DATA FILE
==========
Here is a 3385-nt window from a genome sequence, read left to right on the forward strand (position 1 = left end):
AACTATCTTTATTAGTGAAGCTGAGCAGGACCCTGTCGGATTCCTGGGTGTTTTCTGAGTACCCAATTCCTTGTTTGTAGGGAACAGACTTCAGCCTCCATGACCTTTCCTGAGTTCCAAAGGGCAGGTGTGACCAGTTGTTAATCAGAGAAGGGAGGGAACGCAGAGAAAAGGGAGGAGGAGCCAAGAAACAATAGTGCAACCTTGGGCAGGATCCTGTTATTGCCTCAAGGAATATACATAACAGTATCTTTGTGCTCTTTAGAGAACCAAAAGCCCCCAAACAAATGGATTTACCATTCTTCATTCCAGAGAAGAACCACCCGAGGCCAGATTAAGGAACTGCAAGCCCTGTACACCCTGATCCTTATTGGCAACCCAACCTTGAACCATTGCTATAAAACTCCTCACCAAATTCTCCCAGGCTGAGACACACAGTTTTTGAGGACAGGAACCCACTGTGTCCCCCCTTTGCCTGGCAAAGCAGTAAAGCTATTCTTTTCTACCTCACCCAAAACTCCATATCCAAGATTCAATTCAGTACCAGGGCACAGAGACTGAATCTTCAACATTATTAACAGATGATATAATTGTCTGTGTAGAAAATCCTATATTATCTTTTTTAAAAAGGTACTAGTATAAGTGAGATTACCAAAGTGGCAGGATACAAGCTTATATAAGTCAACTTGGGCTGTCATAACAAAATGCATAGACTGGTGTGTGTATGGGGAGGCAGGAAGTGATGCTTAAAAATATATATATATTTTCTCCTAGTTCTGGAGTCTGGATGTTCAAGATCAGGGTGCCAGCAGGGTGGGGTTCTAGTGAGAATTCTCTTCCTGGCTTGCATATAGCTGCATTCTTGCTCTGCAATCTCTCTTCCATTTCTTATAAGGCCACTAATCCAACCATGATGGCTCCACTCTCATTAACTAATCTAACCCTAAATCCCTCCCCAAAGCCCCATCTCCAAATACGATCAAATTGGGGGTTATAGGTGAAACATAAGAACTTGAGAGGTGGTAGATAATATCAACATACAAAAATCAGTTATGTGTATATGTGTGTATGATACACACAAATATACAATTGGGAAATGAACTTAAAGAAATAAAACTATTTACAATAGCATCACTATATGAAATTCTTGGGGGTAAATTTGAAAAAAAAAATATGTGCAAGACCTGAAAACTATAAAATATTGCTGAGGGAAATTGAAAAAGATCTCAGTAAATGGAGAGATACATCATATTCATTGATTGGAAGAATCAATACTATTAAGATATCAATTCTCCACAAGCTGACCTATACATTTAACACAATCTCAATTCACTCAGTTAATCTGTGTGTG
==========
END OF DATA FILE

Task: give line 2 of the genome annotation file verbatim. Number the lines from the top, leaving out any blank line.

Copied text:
AACTATCTTTATTAGTGAAGCTGAGCAGGACCCTGTCGGATTCCTGGGTGTTTTCTGAGTACCCAATTCCTTGTTTGTAGGGAACAGACTTCAGCCTCCATGACCTTTCCTGAGTTCCAAAGGGCAGGTGTGACCAGTTGTTAATCAGAGAAGGGAGGGAACGCAGAGAAAAGGGAGGAGGAGCCAAGAAACAATAGTGCAACCTTGGGCAGGATCCTGTTATTGCCTCAAGGAATATACATAACAGTATCTTTGTGCTCTTTAGAGAACCAAAAGCCCCCAAACAAATGGATTTACCATTCTTCATTCCAGAGAAGAACCACCCGAGGCCAGATTAAGGAACTGCAAGCCCTGTACACCCTGATCCTTATTGGCAACCCAACCTTGAACCATTGCTATAAAACTCCTCACCAAATTCTCCCAGGCTGAGACACACAGTTTTTGAGGACAGGAACCCACTGTGTCCCCCCTTTGCCTGGCAAAGCAGTAAAGCTATTCTTTTCTACCTCACCCAAAACTCCATATCCAAGATTCAATTCAGTACCAGGGCACAGAGACTGAATCTTCAACATTATTAACAGATGATATAATTGTCTGTGTAGAAAATCCTATATTATCTTTTTTAAAAAGGTACTAGTATAAGTGAGATTACCAAAGTGGCAGGATACAAGCTTATATAAGTCAACTTGGGCTGTCATAACAAAATGCATAGACTGGTGTGTGTATGGGGAGGCAGGAAGTGATGCTTAAAAATATATATATATTTTCTCCTAGTTCTGGAGTCTGGATGTTCAAGATCAGGGTGCCAGCAGGGTGGGGTTCTAGTGAGAATTCTCTTCCTGGCTTGCATATAGCTGCATTCTTGCTCTGCAATCTCTCTTCCATTTCTTATAAGGCCACTAATCCAACCATGATGGCTCCACTCTCATTAACTAATCTAACCCTAAATCCCTCCCCAAAGCCCCATCTCCAAATACGATCAAATTGGGGGTTATAGGTGAAACATAAGAACTTGAGAGGTGGTAGATAATATCAACATACAAAAATCAGTTATGTGTATATGTGTGTATGATACACACAAATATACAATTGGGAAATGAACTTAAAGAAATAAAACTATTTACAATAGCATCACTATATGAAATTCTTGGGGGTAAATTTGAAAAAAAAAATATGTGCAAGACCTGAAAACTATAAAATATTGCTGAGGGAAATTGAAAAAGATCTCAGTAAATGGAGAGATACATCATATTCATTGATTGGAAGAATCAATACTATTAAGATATCAATTCTCCACAAGCTGACCTATACATTTAACACAATCTCAATTCACTCAGTTAATCTGTGTGTG